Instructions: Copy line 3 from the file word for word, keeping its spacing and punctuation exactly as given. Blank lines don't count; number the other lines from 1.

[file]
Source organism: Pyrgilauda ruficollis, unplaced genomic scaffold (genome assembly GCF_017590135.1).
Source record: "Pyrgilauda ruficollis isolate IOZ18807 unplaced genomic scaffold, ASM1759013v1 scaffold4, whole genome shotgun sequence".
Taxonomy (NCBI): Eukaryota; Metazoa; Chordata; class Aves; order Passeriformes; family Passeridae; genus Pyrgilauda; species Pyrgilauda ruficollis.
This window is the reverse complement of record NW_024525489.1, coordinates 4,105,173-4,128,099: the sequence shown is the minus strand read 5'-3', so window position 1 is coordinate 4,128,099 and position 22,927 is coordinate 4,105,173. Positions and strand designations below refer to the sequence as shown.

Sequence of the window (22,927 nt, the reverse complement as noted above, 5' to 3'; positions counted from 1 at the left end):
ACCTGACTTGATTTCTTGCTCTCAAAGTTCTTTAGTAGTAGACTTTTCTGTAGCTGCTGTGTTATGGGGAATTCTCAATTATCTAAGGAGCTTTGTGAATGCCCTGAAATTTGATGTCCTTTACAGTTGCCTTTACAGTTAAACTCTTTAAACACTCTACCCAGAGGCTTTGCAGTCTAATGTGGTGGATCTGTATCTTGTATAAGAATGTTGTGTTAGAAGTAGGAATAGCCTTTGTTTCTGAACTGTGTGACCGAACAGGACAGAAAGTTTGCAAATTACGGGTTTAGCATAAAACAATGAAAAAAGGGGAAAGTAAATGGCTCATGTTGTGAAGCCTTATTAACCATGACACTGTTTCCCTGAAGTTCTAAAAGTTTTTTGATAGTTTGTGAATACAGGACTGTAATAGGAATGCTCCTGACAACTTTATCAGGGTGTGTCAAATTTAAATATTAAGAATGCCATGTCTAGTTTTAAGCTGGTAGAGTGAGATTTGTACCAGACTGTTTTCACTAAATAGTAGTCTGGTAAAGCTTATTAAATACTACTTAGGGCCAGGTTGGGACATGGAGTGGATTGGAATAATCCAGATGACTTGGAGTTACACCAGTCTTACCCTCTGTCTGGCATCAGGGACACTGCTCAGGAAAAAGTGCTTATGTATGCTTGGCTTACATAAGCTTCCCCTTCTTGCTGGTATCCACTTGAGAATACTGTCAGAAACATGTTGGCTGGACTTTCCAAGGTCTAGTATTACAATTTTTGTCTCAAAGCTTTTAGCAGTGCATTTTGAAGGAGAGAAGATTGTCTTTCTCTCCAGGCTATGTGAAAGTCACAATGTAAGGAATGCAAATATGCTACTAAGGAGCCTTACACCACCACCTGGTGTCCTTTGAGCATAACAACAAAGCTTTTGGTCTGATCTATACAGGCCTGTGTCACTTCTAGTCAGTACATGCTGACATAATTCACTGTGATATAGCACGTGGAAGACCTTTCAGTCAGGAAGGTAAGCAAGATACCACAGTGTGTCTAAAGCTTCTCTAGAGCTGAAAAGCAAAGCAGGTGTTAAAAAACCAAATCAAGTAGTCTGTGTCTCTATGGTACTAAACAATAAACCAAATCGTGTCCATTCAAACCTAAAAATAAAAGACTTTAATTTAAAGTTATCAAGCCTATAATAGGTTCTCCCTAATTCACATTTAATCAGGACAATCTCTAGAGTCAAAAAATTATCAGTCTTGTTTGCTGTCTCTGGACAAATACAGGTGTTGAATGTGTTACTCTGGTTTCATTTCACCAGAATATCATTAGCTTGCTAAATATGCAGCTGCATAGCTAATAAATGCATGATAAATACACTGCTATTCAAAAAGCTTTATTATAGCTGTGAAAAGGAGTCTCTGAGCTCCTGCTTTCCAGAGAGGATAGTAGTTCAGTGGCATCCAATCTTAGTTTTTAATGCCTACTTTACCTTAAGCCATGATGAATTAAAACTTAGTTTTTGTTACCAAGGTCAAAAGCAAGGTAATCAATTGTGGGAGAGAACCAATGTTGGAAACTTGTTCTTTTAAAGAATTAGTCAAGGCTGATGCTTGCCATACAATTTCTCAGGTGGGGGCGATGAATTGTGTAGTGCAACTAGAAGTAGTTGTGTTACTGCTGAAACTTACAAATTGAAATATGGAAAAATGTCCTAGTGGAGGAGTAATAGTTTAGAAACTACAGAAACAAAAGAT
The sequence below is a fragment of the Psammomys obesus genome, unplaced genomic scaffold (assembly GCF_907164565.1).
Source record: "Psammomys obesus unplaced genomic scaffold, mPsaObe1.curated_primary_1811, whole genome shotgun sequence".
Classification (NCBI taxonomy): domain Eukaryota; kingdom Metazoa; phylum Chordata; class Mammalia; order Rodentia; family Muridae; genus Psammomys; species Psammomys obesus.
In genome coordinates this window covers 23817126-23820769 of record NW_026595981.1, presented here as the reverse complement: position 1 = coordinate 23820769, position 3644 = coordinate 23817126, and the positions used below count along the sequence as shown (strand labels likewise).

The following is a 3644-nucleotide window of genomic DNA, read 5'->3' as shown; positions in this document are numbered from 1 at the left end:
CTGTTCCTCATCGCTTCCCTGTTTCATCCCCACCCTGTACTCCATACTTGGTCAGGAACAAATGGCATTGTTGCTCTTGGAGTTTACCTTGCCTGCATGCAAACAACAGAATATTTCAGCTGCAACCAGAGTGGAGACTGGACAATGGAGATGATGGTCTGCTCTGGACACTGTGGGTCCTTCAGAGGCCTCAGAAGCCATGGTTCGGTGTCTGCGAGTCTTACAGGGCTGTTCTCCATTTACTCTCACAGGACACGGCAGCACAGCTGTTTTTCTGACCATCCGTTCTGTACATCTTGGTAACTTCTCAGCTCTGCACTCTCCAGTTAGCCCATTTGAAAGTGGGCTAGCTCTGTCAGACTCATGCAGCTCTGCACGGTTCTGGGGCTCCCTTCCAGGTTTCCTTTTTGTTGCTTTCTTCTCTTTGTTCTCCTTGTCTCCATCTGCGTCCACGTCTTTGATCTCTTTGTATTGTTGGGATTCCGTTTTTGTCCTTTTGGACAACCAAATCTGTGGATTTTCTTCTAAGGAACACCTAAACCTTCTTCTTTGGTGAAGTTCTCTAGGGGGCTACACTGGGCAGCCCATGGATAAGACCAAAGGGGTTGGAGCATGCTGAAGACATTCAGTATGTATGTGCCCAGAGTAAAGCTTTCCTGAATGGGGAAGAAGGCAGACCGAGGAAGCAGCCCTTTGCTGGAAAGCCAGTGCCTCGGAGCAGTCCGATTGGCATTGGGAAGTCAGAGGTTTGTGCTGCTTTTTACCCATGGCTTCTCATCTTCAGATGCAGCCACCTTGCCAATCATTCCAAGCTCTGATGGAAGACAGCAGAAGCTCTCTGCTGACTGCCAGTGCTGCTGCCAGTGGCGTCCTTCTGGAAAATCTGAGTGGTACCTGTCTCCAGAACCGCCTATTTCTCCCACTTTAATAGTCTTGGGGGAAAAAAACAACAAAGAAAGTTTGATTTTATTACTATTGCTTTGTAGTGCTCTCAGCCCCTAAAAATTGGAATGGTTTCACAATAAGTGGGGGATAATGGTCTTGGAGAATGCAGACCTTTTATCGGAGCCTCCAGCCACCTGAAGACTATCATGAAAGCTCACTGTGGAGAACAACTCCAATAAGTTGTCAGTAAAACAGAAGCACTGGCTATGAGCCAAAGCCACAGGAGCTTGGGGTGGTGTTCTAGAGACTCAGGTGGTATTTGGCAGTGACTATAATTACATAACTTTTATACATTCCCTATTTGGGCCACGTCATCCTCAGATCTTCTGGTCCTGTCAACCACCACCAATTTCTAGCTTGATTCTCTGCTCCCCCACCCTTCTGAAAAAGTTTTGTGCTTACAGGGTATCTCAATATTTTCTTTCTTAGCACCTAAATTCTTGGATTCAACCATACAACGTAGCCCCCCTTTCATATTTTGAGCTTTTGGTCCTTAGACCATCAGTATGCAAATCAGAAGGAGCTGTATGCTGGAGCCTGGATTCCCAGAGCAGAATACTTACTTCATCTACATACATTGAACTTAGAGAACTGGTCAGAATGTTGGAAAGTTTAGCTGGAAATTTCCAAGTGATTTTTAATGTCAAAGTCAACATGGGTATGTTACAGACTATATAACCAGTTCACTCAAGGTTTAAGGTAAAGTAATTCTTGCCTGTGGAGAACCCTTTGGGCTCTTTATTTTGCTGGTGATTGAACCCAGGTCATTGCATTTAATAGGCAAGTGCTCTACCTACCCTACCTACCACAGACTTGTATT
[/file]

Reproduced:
Taxonomy (NCBI): Eukaryota; Metazoa; Chordata; class Aves; order Passeriformes; family Passeridae; genus Pyrgilauda; species Pyrgilauda ruficollis.